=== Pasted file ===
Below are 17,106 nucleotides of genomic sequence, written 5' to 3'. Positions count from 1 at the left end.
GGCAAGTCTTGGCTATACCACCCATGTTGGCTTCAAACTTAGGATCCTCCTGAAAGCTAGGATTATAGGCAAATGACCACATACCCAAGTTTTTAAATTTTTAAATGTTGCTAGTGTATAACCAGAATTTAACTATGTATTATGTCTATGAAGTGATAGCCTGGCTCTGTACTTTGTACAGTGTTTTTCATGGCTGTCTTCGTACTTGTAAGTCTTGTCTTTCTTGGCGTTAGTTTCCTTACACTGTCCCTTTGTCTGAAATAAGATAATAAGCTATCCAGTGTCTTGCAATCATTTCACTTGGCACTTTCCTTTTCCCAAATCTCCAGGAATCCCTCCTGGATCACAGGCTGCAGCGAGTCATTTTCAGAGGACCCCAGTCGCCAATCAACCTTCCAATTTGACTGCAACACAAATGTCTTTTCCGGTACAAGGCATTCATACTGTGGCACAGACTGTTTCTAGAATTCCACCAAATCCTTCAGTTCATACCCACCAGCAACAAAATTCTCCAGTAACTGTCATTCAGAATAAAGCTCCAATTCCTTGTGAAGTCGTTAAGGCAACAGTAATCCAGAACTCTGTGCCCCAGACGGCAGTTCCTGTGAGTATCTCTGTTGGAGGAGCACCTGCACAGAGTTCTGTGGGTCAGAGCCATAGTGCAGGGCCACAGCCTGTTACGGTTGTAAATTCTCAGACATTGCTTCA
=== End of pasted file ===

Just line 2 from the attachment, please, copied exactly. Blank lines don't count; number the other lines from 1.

GGCAAGTCTTGGCTATACCACCCATGTTGGCTTCAAACTTAGGATCCTCCTGAAAGCTAGGATTATAGGCAAATGACCACATACCCAAGTTTTTAAATTTTTAAATGTTGCTAGTGTATAACCAGAATTTAACTATGTATTATGTCTATGAAGTGATAGCCTGGCTCTGTACTTTGTACAGTGTTTTTCATGGCTGTCTTCGTACTTGTAAGTCTTGTCTTTCTTGGCGTTAGTTTCCTTACACTGTCCCTTTGTCTGAAATAAGATAATAAGCTATCCAGTGTCTTGCAATCATTTCACTTGGCACTTTCCTTTTCCCAAATCTCCAGGAATCCCTCCTGGATCACAGGCTGCAGCGAGTCATTTTCAGAGGACCCCAGTCGCCAATCAACCTTCCAATTTGACTGCAACACAAATGTCTTTTCCGGTACAAGGCATTCATACTGTGGCACAGACTGTTTCTAGAATTCCACCAAATCCTTCAGTTCATACCCACCAGCAACAAAATTCTCCAGTAACTGTCATTCAGAATAAAGCTCCAATTCCTTGTGAAGTCGTTAAGGCAACAGTAATCCAGAACTCTGTGCCCCAGACGGCAGTTCCTGTGAGTATCTCTGTTGGAGGAGCACCTGCACAGAGTTCTGTGGGTCAGAGCCATAGTGCAGGGCCACAGCCTGTTACGGTTGTAAATTCTCAGACATTGCTTCA